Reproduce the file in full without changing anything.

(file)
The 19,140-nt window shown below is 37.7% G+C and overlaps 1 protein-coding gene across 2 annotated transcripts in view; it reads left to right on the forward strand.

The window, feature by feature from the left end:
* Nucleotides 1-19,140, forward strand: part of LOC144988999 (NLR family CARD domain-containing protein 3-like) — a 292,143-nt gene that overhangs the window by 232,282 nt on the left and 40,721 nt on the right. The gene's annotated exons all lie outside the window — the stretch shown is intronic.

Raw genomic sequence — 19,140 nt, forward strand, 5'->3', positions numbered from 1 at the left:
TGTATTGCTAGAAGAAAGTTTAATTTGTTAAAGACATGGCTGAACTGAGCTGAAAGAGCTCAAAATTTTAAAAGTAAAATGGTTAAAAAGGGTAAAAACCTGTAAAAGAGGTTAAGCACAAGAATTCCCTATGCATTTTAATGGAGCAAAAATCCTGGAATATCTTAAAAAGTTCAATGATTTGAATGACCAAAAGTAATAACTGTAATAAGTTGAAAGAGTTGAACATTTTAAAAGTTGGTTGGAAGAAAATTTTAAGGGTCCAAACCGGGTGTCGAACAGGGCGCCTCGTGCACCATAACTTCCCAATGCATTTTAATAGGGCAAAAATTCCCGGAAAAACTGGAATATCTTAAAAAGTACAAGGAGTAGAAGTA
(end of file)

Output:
The 19,140-nt window shown below is 37.7% G+C and overlaps 1 protein-coding gene across 2 annotated transcripts in view; it reads left to right on the forward strand.

The window, feature by feature from the left end:
* Nucleotides 1-19,140, forward strand: part of LOC144988999 (NLR family CARD domain-containing protein 3-like) — a 292,143-nt gene that overhangs the window by 232,282 nt on the left and 40,721 nt on the right. The gene's annotated exons all lie outside the window — the stretch shown is intronic.

Raw genomic sequence — 19,140 nt, forward strand, 5'->3', positions numbered from 1 at the left:
TGTATTGCTAGAAGAAAGTTTAATTTGTTAAAGACATGGCTGAACTGAGCTGAAAGAGCTCAAAATTTTAAAAGTAAAATGGTTAAAAAGGGTAAAAACCTGTAAAAGAGGTTAAGCACAAGAATTCCCTATGCATTTTAATGGAGCAAAAATCCTGGAATATCTTAAAAAGTTCAATGATTTGAATGACCAAAAGTAATAACTGTAATAAGTTGAAAGAGTTGAACATTTTAAAAGTTGGTTGGAAGAAAATTTTAAGGGTCCAAACCGGGTGTCGAACAGGGCGCCTCGTGCACCATAACTTCCCAATGCATTTTAATAGGGCAAAAATTCCCGGAAAAACTGGAATATCTTAAAAAGTACAAGGAGTAGAAGTA